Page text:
Identities, in Johnson’s formulation, emerge as fluid constructions rather than singular essences. They are adaptable, evolving expressions of a mixture of rhetoric and reality. They map negotiations of self within and against social location, political power, and dominant discourses. They express tensions and commonalities, narrowness and expansiveness, universalism and particularism. Johnson’s emphasis on the malleability and adaptability of identity follows what the sociologists Rogers Brubaker and Frederick Cooper call “weak identity.” In “Beyond Identity,” they argue that identity has become a mostly unproductive and obfuscatory trope. Identity is, in their telling, a flat, undifferentiated, and contradictory analytical toolbox into which nearly every facet of individual and collective existence in the world seems to fit. To make such flat ideas work, however, scholars insist upon fluid, multiple, hybrid, negotiated, and constructed identities. But if identity is a weak concept, we have to question whether it is a coherent concept, “something that remains identical, the same, while other things are changing.” If identity is always a protean formulation, is it really identity? Is it not, instead, a sort of anti-identity or a denial of identity? Are we not better served by using terminology that avoids generalizing and aggregating Porphyry’s specific interests into a lone sluggish category?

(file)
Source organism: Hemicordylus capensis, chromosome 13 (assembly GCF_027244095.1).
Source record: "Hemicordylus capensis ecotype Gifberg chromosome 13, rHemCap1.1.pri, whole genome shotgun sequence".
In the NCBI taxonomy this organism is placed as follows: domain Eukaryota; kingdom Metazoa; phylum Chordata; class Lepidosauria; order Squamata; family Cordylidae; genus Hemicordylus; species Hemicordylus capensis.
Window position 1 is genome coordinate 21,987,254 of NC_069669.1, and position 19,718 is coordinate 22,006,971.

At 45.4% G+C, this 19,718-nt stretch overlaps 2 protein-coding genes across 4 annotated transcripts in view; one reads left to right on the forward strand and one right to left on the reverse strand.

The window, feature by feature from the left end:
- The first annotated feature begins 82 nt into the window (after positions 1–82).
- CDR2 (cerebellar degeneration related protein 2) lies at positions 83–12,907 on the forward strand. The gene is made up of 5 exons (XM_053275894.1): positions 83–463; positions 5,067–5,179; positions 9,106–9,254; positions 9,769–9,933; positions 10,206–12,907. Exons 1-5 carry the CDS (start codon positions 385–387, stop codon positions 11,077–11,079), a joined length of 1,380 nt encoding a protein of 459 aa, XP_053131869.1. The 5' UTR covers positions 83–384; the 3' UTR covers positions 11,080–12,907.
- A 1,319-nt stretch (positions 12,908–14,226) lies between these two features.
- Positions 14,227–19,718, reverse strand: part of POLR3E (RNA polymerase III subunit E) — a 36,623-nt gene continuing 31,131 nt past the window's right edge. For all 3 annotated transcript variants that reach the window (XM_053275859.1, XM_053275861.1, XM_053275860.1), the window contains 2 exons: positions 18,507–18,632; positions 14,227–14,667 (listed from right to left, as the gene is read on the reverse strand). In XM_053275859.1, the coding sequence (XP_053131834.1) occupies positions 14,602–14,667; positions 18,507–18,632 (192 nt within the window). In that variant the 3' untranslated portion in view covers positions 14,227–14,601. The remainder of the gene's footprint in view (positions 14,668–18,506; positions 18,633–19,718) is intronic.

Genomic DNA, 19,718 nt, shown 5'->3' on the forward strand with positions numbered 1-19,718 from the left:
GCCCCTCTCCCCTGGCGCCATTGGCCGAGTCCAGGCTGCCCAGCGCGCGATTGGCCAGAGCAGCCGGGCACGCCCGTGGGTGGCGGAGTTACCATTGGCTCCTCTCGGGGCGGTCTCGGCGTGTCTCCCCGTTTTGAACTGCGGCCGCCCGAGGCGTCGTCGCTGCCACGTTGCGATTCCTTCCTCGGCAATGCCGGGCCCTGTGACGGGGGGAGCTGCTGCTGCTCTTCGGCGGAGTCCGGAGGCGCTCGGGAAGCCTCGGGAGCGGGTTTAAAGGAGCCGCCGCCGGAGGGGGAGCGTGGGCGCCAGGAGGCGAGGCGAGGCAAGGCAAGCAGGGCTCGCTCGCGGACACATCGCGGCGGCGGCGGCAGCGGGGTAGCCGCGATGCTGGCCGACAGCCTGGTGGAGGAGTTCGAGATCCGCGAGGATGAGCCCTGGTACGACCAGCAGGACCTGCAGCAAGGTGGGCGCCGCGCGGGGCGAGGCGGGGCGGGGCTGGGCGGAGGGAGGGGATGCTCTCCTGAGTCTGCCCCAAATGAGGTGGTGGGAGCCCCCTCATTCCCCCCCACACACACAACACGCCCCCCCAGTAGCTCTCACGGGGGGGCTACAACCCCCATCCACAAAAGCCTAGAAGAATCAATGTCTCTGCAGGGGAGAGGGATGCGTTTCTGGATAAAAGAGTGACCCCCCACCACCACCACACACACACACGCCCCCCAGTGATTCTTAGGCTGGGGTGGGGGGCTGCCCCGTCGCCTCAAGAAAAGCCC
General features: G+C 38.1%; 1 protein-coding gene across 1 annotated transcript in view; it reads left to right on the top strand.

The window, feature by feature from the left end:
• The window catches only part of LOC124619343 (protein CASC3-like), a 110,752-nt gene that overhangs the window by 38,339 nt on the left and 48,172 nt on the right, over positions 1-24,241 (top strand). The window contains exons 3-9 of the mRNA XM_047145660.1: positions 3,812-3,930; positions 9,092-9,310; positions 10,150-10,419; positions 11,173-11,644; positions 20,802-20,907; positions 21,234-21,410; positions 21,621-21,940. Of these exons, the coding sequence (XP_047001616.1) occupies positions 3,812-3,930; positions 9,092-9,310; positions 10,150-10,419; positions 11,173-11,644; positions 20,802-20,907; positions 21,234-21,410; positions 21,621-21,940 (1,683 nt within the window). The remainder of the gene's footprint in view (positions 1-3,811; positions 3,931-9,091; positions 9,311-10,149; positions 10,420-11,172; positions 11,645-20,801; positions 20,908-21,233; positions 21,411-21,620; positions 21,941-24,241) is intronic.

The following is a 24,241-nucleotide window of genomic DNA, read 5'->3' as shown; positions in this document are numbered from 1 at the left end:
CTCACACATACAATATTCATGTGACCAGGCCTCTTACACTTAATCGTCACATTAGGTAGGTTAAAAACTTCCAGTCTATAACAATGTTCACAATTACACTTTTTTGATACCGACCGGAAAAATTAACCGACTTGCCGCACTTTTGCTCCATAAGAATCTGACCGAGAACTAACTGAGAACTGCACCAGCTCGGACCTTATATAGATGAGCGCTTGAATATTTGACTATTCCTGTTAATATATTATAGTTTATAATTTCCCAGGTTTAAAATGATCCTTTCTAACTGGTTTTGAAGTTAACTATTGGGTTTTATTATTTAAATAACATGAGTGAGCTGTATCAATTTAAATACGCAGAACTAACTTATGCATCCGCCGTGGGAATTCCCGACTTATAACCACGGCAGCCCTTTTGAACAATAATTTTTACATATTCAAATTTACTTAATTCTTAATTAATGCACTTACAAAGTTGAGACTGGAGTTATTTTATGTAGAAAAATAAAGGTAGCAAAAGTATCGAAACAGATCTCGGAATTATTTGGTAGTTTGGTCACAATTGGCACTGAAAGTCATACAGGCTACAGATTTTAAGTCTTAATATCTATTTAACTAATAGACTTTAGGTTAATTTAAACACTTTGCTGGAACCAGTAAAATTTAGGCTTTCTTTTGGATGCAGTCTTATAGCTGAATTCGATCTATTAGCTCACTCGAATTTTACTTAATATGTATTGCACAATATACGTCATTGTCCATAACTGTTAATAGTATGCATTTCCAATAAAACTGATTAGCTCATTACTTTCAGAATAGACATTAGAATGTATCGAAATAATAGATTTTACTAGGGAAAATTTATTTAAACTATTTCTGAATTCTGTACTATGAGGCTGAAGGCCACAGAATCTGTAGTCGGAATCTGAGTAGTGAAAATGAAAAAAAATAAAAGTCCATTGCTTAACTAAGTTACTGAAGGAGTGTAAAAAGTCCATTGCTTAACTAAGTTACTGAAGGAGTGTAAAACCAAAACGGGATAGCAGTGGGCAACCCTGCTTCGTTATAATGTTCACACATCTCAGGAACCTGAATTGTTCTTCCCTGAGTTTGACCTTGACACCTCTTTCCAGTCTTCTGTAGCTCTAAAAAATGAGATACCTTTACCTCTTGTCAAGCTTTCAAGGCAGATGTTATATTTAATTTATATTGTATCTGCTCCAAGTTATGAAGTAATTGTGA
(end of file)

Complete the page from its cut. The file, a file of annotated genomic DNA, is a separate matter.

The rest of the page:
Indeed, if there really are so many ways to express identity, what value is there in aggregating them all with a term that requires yet rarely receives precise qualification? Why not discuss Porphyry’s interest in language, diet, and kinship primarily in those words, rather than in terms of the capacious notion of identity? Porphyry is interested in concepts such as human particularity, philosophical universalism, theology, and cult — concepts that are sufficiently expansive to merit language independent of and, indeed, more specific than the overly broad category of identity. Ethnicity, for example, is itself a sufficiently knotty idea that to add “identity” occludes more than it illuminates, precisely because it fails to denote a distinction between the identifier and the identified. In its place, we should use terms that attend not only to issues of agency, but also to the dialectical, institutional (in the Foucauldian sense), subjective, individualistic, and collective processes of identification.